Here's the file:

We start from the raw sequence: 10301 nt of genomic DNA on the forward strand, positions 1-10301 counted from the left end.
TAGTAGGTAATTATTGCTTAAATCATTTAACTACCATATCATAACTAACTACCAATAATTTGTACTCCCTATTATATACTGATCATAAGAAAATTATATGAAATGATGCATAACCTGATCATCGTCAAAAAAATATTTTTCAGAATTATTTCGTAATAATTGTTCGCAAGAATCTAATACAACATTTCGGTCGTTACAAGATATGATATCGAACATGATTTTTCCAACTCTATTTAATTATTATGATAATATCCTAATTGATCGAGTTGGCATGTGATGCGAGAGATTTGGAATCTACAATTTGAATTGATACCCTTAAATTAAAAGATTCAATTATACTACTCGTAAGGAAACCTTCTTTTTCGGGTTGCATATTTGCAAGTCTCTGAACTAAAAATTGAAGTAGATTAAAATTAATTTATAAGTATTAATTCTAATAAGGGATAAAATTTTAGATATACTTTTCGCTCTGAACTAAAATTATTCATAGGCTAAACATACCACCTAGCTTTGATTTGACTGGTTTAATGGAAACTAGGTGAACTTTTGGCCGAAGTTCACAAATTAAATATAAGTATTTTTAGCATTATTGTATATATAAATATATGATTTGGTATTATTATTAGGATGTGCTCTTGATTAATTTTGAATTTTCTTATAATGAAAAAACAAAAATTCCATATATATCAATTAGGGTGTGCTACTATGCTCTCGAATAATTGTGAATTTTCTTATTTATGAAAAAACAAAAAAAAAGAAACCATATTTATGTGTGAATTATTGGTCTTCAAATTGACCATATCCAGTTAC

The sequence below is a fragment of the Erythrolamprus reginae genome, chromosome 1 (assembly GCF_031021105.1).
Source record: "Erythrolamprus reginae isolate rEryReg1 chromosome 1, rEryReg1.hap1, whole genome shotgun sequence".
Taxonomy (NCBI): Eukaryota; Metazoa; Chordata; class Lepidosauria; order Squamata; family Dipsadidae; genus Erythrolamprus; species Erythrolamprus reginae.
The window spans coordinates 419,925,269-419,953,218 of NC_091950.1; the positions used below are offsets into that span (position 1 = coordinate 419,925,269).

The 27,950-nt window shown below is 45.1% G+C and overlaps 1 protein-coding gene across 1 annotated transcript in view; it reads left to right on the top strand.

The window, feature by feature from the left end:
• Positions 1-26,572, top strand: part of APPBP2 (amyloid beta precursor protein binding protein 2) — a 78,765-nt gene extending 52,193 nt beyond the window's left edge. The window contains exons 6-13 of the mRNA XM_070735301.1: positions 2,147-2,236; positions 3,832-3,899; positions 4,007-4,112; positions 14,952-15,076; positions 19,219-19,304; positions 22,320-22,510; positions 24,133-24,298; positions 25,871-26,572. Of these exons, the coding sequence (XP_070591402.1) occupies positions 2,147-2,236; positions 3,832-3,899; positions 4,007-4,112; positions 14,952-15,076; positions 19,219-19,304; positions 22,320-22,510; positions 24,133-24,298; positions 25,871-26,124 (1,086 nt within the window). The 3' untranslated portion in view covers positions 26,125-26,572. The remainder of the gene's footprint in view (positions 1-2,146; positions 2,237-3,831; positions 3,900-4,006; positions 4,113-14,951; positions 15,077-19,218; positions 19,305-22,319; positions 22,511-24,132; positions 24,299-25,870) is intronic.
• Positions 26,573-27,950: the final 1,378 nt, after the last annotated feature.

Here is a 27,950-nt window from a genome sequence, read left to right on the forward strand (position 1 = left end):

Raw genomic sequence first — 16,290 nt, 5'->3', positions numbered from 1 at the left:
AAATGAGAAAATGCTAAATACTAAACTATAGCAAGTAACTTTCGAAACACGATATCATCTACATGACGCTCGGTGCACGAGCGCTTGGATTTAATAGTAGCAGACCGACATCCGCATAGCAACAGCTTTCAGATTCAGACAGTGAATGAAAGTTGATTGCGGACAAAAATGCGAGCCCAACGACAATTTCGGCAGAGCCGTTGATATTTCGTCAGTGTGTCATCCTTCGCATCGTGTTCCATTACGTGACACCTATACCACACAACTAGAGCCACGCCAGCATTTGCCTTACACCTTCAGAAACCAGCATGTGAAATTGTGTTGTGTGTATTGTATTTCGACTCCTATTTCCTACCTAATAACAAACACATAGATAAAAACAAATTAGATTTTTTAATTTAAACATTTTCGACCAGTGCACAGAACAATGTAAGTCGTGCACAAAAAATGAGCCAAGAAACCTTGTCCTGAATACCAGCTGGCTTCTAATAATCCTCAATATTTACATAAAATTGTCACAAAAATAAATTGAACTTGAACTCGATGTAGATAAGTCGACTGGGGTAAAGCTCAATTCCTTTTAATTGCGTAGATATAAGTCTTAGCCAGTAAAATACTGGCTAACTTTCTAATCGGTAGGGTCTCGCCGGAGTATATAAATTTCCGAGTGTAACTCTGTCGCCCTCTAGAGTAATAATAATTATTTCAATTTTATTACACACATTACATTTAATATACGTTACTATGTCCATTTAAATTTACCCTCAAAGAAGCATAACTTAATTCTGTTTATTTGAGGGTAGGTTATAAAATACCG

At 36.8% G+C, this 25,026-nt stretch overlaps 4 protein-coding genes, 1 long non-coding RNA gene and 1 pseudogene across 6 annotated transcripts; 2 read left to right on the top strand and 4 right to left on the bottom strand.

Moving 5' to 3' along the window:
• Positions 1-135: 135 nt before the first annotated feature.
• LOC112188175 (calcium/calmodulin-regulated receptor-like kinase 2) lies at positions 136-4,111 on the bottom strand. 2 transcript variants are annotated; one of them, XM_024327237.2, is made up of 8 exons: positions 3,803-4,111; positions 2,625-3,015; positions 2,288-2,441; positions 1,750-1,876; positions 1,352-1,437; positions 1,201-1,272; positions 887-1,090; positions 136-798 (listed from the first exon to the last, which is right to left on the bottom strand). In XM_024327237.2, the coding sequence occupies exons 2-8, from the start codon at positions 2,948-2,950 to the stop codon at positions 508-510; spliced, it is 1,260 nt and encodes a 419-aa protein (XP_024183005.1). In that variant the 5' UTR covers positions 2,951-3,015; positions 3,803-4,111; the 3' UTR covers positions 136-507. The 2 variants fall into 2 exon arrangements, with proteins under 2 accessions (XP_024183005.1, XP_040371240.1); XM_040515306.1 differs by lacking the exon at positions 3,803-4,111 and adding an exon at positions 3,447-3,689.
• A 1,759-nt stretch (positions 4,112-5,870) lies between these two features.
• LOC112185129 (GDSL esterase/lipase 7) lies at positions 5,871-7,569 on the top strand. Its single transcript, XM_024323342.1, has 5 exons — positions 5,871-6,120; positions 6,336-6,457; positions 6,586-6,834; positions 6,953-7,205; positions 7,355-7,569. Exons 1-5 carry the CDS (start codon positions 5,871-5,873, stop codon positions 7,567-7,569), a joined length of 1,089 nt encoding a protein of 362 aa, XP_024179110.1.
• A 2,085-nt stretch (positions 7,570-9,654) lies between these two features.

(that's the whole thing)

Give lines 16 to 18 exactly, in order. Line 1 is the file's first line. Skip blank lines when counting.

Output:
• Positions 1-135: 135 nt before the first annotated feature.
• LOC112188175 (calcium/calmodulin-regulated receptor-like kinase 2) lies at positions 136-4,111 on the bottom strand. 2 transcript variants are annotated; one of them, XM_024327237.2, is made up of 8 exons: positions 3,803-4,111; positions 2,625-3,015; positions 2,288-2,441; positions 1,750-1,876; positions 1,352-1,437; positions 1,201-1,272; positions 887-1,090; positions 136-798 (listed from the first exon to the last, which is right to left on the bottom strand). In XM_024327237.2, the coding sequence occupies exons 2-8, from the start codon at positions 2,948-2,950 to the stop codon at positions 508-510; spliced, it is 1,260 nt and encodes a 419-aa protein (XP_024183005.1). In that variant the 5' UTR covers positions 2,951-3,015; positions 3,803-4,111; the 3' UTR covers positions 136-507. The 2 variants fall into 2 exon arrangements, with proteins under 2 accessions (XP_024183005.1, XP_040371240.1); XM_040515306.1 differs by lacking the exon at positions 3,803-4,111 and adding an exon at positions 3,447-3,689.
• A 1,759-nt stretch (positions 4,112-5,870) lies between these two features.